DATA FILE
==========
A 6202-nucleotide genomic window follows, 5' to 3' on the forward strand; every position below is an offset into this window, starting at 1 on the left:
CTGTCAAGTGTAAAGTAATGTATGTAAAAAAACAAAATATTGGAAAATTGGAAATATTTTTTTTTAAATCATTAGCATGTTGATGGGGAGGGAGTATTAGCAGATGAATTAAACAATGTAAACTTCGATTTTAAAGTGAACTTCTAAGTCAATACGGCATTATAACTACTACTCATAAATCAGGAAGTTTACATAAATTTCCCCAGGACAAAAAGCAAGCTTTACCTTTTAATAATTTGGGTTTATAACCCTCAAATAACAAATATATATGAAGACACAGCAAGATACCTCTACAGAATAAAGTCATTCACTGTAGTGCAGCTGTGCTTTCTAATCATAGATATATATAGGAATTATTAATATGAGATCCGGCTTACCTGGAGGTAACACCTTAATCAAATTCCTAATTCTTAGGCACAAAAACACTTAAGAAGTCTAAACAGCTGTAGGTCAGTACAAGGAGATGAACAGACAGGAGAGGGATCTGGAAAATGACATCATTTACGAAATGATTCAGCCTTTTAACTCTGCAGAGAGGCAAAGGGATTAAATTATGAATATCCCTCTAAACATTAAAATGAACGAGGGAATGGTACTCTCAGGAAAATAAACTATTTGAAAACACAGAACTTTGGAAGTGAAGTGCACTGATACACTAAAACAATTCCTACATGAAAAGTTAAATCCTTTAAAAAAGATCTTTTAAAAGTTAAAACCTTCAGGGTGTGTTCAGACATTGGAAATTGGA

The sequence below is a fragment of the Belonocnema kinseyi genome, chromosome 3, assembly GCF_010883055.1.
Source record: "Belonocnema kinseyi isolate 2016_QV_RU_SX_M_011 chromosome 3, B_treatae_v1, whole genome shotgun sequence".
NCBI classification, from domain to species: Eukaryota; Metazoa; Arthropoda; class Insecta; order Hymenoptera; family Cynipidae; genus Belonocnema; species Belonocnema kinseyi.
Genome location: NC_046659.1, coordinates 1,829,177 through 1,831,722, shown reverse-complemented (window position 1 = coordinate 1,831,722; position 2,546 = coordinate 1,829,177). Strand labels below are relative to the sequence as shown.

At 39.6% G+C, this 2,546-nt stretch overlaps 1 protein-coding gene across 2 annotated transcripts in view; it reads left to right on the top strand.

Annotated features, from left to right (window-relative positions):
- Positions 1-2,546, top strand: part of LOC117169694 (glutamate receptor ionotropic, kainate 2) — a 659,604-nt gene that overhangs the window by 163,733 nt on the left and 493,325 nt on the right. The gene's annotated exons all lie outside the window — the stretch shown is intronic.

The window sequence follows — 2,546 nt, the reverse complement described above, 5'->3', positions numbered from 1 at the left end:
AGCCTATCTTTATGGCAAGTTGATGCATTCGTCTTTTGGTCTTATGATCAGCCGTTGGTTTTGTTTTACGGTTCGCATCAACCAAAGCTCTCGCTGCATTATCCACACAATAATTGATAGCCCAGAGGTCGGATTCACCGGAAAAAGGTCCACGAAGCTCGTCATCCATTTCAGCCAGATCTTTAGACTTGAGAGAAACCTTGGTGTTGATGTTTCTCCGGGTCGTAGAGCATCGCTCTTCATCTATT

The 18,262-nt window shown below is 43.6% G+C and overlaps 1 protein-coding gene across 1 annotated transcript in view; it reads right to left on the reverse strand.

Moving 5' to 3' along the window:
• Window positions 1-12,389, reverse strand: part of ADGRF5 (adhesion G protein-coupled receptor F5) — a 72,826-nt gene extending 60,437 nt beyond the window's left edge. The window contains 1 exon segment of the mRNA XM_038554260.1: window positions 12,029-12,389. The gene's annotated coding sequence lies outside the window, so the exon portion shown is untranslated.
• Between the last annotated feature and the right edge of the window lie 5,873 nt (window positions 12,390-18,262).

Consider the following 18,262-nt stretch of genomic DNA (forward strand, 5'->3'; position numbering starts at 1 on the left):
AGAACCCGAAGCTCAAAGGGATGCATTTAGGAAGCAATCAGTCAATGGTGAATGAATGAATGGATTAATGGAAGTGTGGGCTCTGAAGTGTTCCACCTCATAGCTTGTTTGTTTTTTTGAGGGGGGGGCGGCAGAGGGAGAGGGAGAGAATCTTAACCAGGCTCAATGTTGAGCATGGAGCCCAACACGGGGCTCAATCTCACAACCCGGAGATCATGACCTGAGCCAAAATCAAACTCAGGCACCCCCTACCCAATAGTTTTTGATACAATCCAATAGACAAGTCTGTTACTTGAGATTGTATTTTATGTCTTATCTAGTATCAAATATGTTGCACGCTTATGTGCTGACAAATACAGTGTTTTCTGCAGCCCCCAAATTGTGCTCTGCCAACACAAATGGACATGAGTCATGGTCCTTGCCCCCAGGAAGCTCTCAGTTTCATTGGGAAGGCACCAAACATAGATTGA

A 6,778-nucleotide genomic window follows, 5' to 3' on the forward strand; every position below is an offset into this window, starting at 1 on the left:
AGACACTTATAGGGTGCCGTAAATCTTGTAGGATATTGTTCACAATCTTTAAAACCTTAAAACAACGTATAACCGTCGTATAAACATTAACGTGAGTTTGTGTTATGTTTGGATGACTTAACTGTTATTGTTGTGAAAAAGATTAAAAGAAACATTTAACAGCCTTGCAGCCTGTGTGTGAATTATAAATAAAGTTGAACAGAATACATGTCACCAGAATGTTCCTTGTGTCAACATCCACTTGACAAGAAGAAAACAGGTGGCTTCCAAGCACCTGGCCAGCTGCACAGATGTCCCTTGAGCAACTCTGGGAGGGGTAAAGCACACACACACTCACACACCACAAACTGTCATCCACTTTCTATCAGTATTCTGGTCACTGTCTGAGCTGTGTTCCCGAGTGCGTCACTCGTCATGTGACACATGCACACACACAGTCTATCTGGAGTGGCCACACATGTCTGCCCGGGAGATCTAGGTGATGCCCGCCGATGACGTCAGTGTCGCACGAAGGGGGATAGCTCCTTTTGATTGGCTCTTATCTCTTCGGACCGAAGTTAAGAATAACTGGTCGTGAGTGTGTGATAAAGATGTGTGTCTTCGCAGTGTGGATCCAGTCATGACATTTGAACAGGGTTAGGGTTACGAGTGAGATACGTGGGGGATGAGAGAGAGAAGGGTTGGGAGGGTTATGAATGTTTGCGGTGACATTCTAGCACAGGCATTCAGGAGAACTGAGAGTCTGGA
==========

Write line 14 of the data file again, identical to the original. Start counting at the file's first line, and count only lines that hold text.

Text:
• Window positions 1-12,389, reverse strand: part of ADGRF5 (adhesion G protein-coupled receptor F5) — a 72,826-nt gene extending 60,437 nt beyond the window's left edge. The window contains 1 exon segment of the mRNA XM_038554260.1: window positions 12,029-12,389. The gene's annotated coding sequence lies outside the window, so the exon portion shown is untranslated.